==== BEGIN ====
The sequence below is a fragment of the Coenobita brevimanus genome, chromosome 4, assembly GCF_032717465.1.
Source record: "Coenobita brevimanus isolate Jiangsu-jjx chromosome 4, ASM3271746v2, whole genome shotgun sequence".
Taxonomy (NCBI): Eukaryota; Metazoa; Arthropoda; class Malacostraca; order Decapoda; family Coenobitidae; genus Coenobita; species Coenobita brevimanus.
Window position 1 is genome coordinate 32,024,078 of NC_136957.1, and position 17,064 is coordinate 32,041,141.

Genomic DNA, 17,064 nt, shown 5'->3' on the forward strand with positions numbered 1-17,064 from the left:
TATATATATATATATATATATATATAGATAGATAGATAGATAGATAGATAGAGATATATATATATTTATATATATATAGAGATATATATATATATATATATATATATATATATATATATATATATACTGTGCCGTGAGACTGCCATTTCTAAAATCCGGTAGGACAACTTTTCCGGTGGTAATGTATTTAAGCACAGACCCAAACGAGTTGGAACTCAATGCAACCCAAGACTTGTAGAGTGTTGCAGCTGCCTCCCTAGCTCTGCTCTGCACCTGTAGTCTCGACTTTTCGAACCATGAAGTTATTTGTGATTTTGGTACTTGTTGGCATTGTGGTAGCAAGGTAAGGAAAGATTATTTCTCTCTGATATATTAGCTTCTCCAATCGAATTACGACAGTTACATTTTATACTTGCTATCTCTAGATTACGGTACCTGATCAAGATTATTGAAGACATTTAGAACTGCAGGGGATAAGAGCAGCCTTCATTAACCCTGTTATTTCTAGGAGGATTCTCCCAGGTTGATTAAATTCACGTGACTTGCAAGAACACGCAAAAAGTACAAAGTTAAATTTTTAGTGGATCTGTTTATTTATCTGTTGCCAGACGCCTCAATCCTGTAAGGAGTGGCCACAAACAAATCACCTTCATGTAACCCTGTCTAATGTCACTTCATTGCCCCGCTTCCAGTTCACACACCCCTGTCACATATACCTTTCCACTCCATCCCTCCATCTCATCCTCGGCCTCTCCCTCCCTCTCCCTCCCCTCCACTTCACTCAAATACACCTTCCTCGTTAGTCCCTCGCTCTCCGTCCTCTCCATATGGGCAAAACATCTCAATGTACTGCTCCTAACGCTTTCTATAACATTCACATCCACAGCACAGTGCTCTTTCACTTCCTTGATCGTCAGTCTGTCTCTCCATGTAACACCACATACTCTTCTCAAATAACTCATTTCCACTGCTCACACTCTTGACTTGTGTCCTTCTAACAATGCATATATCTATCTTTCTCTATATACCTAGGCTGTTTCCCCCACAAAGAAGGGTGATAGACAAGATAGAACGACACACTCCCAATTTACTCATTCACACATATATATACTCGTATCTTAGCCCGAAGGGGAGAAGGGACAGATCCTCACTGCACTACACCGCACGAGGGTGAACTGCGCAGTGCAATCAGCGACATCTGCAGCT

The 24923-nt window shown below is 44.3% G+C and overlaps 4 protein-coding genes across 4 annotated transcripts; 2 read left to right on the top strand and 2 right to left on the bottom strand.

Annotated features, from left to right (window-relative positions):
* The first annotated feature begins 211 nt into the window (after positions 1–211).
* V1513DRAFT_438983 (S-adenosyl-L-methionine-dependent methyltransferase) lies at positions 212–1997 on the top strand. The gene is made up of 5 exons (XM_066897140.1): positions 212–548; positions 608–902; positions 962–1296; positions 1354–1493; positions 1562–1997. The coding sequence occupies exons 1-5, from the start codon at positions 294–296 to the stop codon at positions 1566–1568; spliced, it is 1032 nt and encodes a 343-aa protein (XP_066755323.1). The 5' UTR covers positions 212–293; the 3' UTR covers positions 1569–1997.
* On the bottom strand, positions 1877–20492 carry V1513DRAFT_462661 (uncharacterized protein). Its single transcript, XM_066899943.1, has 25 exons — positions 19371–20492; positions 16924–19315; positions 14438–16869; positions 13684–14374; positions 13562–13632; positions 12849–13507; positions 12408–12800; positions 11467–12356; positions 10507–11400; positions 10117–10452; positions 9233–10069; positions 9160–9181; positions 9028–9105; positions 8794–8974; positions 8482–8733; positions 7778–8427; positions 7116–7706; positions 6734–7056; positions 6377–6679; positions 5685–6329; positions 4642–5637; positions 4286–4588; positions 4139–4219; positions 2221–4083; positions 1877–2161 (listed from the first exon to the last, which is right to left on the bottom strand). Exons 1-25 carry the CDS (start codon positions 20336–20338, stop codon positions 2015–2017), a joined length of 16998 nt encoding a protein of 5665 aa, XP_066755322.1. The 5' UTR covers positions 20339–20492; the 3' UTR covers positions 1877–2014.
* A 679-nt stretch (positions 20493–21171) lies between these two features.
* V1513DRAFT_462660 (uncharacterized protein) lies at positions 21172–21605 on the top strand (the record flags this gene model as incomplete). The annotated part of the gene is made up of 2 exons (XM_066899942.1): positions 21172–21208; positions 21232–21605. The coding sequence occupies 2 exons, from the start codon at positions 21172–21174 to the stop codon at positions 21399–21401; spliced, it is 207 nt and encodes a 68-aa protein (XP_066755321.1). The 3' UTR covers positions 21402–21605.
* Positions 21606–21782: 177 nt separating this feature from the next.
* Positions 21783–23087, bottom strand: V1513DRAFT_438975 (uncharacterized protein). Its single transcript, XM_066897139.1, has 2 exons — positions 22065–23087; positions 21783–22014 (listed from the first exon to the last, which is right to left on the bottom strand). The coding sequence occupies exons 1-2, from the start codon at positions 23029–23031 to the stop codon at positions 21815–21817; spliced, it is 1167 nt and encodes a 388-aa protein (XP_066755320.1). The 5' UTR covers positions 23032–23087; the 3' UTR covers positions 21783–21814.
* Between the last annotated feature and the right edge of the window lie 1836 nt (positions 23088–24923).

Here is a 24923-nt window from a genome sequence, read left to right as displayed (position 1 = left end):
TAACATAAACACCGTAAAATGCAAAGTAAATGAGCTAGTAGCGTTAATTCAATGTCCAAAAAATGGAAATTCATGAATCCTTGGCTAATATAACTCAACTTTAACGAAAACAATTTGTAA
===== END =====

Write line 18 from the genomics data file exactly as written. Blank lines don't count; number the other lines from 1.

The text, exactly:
TAACATAAACACCGTAAAATGCAAAGTAAATGAGCTAGTAGCGTTAATTCAATGTCCAAAAAATGGAAATTCATGAATCCTTGGCTAATATAACTCAACTTTAACGAAAACAATTTGTAA